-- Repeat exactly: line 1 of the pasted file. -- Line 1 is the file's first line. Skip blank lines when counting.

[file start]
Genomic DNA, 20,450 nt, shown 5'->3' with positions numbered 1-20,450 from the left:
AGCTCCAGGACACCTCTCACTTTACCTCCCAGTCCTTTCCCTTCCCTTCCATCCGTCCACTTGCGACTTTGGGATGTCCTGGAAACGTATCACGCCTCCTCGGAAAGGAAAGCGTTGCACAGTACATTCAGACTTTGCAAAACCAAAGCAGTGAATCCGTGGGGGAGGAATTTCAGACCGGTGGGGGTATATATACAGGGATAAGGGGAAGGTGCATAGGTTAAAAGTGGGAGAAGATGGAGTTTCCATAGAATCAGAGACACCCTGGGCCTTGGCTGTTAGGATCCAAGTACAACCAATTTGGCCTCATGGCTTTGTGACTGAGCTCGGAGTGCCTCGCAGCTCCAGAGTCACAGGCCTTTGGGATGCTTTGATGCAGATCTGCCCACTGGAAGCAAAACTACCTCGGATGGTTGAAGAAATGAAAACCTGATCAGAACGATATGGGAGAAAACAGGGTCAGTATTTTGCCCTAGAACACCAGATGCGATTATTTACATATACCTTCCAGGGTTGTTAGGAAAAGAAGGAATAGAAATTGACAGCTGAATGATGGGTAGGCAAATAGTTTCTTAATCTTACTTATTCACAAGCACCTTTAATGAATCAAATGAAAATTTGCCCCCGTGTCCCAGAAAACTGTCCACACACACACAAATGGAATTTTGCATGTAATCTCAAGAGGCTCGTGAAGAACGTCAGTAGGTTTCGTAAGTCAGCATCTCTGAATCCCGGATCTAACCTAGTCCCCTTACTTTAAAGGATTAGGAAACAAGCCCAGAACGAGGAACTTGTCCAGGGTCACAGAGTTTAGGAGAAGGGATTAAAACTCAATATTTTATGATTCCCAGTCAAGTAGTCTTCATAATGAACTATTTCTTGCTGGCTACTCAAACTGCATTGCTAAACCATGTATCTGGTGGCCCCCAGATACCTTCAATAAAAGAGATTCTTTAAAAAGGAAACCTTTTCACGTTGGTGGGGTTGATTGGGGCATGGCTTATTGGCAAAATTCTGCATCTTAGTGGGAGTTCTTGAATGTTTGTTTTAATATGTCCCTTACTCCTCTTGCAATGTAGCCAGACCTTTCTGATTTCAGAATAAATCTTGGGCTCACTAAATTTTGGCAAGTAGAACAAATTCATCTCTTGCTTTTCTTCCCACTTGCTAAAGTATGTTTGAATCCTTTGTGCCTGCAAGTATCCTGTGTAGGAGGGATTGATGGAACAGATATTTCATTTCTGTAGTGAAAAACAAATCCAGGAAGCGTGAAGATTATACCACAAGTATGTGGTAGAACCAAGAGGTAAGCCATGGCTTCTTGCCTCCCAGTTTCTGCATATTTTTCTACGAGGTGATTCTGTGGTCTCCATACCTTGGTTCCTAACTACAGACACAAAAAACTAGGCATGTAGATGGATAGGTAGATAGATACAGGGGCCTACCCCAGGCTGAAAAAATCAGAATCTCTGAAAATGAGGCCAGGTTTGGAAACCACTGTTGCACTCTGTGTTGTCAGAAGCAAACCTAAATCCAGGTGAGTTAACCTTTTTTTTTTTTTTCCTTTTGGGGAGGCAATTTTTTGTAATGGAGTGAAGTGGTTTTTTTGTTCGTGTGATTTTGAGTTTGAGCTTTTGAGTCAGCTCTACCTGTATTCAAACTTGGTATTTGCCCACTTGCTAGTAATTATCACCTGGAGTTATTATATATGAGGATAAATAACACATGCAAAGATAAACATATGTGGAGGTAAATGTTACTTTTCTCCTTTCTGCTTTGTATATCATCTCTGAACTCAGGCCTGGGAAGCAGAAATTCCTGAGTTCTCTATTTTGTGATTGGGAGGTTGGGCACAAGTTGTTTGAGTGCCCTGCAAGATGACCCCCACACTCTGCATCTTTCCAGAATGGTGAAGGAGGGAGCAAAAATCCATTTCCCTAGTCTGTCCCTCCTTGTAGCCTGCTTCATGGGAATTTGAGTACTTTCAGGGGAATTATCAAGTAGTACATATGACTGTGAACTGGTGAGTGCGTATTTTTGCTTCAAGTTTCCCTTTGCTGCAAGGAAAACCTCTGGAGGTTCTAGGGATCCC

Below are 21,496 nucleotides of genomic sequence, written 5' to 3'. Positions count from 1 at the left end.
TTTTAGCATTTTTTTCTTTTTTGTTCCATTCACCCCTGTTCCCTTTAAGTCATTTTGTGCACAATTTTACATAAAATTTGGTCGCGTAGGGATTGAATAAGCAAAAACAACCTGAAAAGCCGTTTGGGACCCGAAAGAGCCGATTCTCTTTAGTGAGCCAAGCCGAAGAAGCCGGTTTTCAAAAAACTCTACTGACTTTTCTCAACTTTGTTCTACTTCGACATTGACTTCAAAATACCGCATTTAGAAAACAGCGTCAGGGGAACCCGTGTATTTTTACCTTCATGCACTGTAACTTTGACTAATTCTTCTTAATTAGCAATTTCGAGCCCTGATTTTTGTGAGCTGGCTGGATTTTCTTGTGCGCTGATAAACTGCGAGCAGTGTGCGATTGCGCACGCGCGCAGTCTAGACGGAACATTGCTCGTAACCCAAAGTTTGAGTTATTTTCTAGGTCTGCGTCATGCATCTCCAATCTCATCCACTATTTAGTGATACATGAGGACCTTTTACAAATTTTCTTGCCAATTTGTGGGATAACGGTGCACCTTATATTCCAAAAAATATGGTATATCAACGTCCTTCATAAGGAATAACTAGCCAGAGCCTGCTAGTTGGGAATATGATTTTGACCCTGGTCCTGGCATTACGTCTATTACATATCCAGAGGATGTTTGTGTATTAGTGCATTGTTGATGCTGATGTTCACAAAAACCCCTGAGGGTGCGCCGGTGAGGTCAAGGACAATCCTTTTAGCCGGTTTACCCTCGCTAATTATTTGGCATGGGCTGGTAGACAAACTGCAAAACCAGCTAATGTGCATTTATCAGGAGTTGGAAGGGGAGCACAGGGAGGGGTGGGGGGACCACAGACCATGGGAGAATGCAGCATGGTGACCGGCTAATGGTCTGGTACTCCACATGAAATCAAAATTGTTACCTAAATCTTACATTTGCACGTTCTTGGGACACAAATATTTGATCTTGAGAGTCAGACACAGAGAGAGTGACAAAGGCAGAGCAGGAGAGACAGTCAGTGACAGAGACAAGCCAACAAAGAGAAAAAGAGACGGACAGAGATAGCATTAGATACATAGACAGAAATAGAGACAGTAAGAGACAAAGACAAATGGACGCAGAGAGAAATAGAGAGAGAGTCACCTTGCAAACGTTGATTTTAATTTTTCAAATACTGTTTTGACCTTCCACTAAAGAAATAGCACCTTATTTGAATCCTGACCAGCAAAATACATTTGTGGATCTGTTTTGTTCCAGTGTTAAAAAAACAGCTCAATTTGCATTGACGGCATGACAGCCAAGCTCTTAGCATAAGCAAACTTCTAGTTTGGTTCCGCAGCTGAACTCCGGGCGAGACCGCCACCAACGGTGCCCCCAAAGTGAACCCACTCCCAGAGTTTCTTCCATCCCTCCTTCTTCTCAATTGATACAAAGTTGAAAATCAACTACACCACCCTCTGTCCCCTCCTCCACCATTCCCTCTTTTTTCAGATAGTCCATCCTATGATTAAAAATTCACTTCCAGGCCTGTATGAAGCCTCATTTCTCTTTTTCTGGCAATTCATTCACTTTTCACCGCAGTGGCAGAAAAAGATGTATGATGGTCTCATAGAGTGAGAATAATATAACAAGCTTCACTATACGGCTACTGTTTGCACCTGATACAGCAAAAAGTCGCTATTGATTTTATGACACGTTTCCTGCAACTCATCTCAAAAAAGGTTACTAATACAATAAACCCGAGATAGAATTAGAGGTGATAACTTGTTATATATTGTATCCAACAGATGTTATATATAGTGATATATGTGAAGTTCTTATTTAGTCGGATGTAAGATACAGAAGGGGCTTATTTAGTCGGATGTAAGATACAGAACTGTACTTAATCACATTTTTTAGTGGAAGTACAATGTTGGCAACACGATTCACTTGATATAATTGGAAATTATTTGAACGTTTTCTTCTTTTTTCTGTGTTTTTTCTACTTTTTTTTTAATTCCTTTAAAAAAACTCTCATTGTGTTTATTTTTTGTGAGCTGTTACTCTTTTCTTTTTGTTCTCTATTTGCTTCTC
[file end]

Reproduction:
Genomic DNA, 20,450 nt, shown 5'->3' with positions numbered 1-20,450 from the left: